On the surface, massage and sports massage can look pretty similar—you strip down, hop onto a table, and feel your knots slowly untangle. When you dig in (quite literally) to learn more about each, however, you’ll discover they actually feel pretty different. So what exactly distinguishes the two—and, more importantly—how do you know which one is right for you based on your recovery goals?
“Very simply put, both regular massage and sports massage use touch to increase blood flow to an area of the body,” says Joni Honn owner of Genuine Touch Massage in Houston, Texas. Whether you're looking for an experience that's as relaxing as calming mists or a detoxifying charcoal soak or you need something to help you "sport," I asked four master massage therapists for their insights here.
Here’s the lowdown on massage and sports massage—and how to know which your body needs.
What exactly is a massage?
It’s no secret that a little massage can leave you blissed out— and maybe even ready for bed, which is why it’s a must on oh-so-many vacations. “A traditional massage is something designed for relaxation. It's the type of thing that you’d do in a spa, or if you have muscle discomfort that you might describe as ‘kinks in your back’ or ‘knots in your neck’,” says certified orthopedic manual therapist Barret LaMond, PT, DPT, COMT at Select Physical Therapy in Houston.
The technique is different from a sports massage, in that it's more of a full-body experience, rather than targeting a specific muscle group as you might in sports massage. “Usually a massage therapist will use sweeping strokes all over your body— these strokes usually are not as deep or as specific as they are in a sports massage—to promote relaxation,” says Katrina Baker licensed massage therapist and co-owner of Be Well Boston Clinical Massage Therapy. So if you're looking for full-body relaxation versus having one spot that bothers you, a Swedish massage could be the way to go.
And while the sensory elements help for sure, it’s not the cucumber water, fluffy robes, or crystal display that makes a massage worth it, according to Honn, it’s the massage therapist. “I recommend choosing a massage therapist through referral," she suggests. "Before booking any kind of massage, check out their credentials because you want someone who knows what they’re doing." And you don't have to wait until your next vacation for this: the Zeel app, allows you to book same-day, in-home massages straight from your smartphone.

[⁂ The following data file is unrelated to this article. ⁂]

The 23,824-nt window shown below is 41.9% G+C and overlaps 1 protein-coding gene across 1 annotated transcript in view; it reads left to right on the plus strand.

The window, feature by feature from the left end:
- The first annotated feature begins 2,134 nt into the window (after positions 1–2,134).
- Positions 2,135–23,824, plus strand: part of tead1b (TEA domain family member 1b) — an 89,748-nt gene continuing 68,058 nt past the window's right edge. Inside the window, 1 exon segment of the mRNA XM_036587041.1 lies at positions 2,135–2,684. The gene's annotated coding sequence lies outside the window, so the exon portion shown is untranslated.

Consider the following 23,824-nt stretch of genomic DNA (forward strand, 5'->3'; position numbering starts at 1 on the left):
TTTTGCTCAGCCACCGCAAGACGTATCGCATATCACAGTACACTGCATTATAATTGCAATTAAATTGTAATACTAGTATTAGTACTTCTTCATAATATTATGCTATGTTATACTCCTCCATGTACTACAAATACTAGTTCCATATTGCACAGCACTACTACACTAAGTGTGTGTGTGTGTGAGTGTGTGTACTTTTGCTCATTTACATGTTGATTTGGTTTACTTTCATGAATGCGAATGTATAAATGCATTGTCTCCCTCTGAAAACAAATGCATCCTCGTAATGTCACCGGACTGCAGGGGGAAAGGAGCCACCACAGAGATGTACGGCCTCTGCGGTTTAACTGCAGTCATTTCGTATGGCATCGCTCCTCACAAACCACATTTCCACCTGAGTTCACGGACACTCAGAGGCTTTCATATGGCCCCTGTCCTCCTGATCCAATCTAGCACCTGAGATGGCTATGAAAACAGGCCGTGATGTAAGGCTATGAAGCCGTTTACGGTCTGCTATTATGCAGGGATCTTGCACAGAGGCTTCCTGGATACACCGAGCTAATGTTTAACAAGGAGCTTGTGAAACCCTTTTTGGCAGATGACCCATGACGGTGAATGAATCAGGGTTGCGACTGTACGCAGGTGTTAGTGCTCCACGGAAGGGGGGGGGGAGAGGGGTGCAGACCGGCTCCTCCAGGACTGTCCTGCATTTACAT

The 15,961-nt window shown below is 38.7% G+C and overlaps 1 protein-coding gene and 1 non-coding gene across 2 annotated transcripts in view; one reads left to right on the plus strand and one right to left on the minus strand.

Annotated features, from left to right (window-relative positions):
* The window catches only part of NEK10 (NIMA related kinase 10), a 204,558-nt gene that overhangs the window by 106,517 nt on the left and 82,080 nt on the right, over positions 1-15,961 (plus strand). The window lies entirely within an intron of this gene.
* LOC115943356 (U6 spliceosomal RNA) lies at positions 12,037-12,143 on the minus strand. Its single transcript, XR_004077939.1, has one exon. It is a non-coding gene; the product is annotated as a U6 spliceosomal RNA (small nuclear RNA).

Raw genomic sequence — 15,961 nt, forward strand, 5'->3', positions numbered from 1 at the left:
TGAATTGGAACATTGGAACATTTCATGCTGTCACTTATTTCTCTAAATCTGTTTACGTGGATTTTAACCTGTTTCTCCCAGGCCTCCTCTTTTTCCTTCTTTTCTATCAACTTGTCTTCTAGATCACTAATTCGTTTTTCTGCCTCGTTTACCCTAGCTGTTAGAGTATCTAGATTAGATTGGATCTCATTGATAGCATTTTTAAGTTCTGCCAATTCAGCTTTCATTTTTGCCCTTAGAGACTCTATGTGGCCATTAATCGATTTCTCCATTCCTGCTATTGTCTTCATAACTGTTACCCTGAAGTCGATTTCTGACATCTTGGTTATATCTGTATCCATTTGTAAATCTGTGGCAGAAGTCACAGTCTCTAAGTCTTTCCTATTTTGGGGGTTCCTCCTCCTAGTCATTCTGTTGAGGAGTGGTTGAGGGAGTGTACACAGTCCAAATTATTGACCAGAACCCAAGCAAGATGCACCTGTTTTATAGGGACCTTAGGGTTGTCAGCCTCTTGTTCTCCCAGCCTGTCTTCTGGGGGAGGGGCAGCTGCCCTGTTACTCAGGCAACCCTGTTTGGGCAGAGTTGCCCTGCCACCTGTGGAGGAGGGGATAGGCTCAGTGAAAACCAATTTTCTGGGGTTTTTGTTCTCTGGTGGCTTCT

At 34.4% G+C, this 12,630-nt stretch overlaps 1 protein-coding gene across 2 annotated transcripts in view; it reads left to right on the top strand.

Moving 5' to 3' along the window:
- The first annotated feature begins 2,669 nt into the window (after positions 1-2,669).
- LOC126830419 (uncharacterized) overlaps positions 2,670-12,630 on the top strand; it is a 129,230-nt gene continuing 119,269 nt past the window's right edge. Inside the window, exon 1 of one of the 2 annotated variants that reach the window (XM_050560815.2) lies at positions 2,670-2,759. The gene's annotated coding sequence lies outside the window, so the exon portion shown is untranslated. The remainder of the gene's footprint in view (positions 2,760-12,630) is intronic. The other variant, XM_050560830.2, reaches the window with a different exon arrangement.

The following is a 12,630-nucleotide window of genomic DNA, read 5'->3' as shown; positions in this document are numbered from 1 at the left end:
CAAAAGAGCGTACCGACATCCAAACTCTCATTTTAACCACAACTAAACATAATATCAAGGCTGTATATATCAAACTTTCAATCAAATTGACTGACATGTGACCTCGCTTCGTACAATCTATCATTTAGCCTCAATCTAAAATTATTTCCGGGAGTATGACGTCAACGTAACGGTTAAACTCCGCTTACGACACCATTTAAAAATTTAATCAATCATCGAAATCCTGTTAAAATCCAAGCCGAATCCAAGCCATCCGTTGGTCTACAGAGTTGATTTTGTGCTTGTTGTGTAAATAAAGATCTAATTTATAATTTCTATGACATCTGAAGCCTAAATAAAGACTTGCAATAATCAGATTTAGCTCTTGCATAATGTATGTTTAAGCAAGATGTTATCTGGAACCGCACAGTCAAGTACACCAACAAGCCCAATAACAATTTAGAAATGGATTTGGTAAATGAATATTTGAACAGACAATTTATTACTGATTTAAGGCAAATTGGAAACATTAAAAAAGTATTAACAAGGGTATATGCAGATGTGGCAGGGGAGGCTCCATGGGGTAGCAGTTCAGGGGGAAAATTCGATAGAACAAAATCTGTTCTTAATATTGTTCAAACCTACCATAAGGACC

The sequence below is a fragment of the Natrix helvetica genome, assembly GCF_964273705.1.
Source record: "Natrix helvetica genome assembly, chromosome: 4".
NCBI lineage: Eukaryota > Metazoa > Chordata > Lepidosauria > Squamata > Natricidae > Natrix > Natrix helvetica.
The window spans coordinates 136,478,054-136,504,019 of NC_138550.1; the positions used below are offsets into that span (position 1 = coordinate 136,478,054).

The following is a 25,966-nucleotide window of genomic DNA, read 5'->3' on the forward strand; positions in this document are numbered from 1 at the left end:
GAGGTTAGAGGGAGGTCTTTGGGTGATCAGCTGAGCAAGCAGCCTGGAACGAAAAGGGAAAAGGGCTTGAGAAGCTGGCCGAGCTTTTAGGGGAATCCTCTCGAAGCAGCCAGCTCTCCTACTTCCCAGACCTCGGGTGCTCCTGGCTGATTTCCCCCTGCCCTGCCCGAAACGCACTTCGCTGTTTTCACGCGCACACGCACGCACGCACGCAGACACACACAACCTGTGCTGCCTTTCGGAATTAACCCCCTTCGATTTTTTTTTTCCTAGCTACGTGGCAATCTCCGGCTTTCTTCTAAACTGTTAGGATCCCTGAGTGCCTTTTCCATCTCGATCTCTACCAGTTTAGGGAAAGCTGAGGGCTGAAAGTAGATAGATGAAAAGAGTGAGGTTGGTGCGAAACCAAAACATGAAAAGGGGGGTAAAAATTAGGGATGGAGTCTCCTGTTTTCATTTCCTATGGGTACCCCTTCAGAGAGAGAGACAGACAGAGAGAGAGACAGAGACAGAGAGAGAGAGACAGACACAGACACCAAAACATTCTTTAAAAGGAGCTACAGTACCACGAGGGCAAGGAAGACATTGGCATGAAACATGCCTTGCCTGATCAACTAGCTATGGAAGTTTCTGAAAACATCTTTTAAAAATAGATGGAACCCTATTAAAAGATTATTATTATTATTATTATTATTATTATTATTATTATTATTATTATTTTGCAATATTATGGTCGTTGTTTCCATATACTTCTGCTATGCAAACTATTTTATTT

And what exactly is a sports massage?
“Sports massages are for people who, as the name implies, are active,” says Honn, including everyone from rec soccer players to avid exercisers. But sports massage is also a great tool for anyone who wants to improve flexibility and mobility, decrease muscle tension, prevent injury, and increase their range of motion, according to Eva Carey, Director of Massage Therapy for Zeel. Uh, hello: That's pretty much everyone.
Unlike regular massage, sports massage is a little less ooh and a little more ouch.
“The most notable difference between massage and sports massage is that for a Swedish massage, the therapist will typically have a routine that they use on everyone," Baker tells me. "With sports massage this is never the case because each client is different and brings a different problem area to the table."
While the benefits are numerous, unlike regular massage, sports massage might give you a little less ooh and a little more ouch. “Often sports massage can be uncomfortable or even painful, depending on how rigorous the massage therapist chooses to be and how much the athlete can tolerate,” says LaMond.
The technique of sports massage requires digging deeper into the tissue, to release the fascia— the white filmy stuff that sits on top of the muscle that can cause up to 2000 pounds of pressure, explains Honn. Releasing the fascia takes heavy pressure that may be painful from the masseuse, but it’s necessary in order to get to and open the muscle, she says. Sound a little intense? It is. But the benefits are immediate, says Honn. Just make sure to drink a lot of water in the days leading up to your appointment, and don’t be surprised if you’re a little sore after.
So which should you get?
You can’t go wrong with either option, as long as you know what to expect. “If you are someone that prefers deeper and more specific pressure, go for a sport massage," Baker tells me. "If you're looking for more full body and relaxation work, a regular [Swedish] massage is the way to go."
“I think both are great components of a wellness,” says Honn. “Every type of massage is beneficial because you’re increasing the blood flow to that part of your body, which boosts recovery." And while the effects of a regular massage are more about the experience, if you're an athlete, a sports massage could be a your ticket better recovery. Win-win.
Can’t book an appointment? Turn your shower into a spa for the most relaxing shower of your life (trust us, it’s almost as good as a solid rubdown). Or give your crush this guide for giving an amazing massage( even if you have no idea what you’re doing) and enjoy.
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